has said it will spend at least $ 1 billion on licensing from news publishers over the next three years, a commitment that comes as tech giants come under close scrutiny from governments around the world for paying for news content that appears on their platforms.
The spending plans come on top of the $ 600 million Facebook has paid since 2018 under deals with publishers like the Guardian, Financial Times and others to fuel its Facebook News product in some countries, according to a blog post Wednesday by Nick Clegg, a Facebook politician.
Social media company‘s new pledge is similar to an Alphabet plan Inc.
Google announced last year that it would license more than $ 1 billion for news content from its Google news storefront over a three-year period.
Facebook removed the information from its platform in Australia last week as the country’s legislature debated a proposal that would have required Facebook and Google to pay traditional media companies for their content.
Facebook struck a deal with the government on Tuesday that would reinstate information on the platform in exchange for steps such as further negotiations with media companies before binding arbitration begins. The revised legislation lifted its last major parliamentary hurdle on Wednesday.
Australia has sought to impose such requirements so that technology companies pay a portion of the costs that publishers incur in producing topical content. Other governments, including Canada, have pledged to consider measures similar to what Australia has planned. Many news publishers around the world have long feared that technology platforms would profit from their content without adequately paying for it.
Tech giants and news media
In his blog post, Mr Clegg said the proposed Australian law would have required the company to “pay potentially unlimited amounts of money” to global media companies under the arbitration system.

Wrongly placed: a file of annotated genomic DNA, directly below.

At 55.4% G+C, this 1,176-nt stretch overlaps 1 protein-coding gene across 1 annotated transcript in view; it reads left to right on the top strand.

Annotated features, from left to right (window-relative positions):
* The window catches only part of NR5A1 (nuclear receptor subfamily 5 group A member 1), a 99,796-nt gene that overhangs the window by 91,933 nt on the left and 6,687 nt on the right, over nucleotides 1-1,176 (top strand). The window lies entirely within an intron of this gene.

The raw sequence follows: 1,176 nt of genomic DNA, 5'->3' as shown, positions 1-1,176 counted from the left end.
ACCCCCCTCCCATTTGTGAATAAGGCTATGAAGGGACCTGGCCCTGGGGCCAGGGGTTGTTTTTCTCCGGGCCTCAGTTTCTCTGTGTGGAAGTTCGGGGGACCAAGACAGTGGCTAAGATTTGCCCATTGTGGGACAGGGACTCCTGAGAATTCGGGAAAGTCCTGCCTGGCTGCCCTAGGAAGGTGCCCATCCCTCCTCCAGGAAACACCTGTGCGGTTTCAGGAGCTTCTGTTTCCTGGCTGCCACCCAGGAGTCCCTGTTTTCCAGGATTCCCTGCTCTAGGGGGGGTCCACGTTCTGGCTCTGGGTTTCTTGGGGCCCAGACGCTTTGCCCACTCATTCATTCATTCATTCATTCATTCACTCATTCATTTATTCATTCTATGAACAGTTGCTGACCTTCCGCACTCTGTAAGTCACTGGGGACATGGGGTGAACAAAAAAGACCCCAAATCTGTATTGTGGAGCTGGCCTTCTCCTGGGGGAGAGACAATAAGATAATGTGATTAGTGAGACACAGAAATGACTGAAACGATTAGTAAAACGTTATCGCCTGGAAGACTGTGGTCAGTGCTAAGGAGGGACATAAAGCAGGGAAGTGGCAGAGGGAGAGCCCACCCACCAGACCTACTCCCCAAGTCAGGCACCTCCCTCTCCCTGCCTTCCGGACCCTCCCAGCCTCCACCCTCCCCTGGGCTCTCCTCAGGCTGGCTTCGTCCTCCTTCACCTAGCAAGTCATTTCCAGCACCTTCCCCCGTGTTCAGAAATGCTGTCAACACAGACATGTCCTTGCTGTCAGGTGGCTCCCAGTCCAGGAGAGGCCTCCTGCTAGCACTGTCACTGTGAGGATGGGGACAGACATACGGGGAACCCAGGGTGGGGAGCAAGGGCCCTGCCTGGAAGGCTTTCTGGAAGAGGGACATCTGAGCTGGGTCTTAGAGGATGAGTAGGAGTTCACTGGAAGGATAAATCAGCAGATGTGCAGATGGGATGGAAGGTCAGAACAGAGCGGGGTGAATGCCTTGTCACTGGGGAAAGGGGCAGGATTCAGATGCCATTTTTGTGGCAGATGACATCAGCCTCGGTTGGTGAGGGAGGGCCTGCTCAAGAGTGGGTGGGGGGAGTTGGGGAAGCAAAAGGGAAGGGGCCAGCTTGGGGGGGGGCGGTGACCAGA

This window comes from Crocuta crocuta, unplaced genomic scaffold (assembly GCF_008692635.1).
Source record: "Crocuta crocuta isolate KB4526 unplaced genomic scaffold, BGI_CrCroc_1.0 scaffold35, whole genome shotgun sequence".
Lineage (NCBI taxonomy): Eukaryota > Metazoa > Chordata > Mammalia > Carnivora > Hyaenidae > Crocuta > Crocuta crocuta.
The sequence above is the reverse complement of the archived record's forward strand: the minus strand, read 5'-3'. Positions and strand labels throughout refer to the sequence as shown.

“It’s like forcing automakers to fund radio stations because people could listen to them in the car and let the stations set the price,” said Mr Clegg, the former UK Deputy Prime Minister.
Facebook intends to make deals with news publishers to have their articles appear on the news products it develops. Mr Clegg acknowledged concerns about the concentration of power between tech companies and the means to fund journalism, but said that “a new regulation must be based on the facts of the value gained from online news, and not on an upside down representation of how news and information circulates on the Internet.
the parent company of the Wall Street Journal, has a business deal to deliver news through Facebook. Last week, News Corp also entered into a three-year deal with Google to license content from its posts and produce new products for Google platforms.
Write to Paul Ziobro at [email protected]
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Appeared in the February 25, 2021 print edition under the headline “Facebook to spend $ 1 billion on news content.”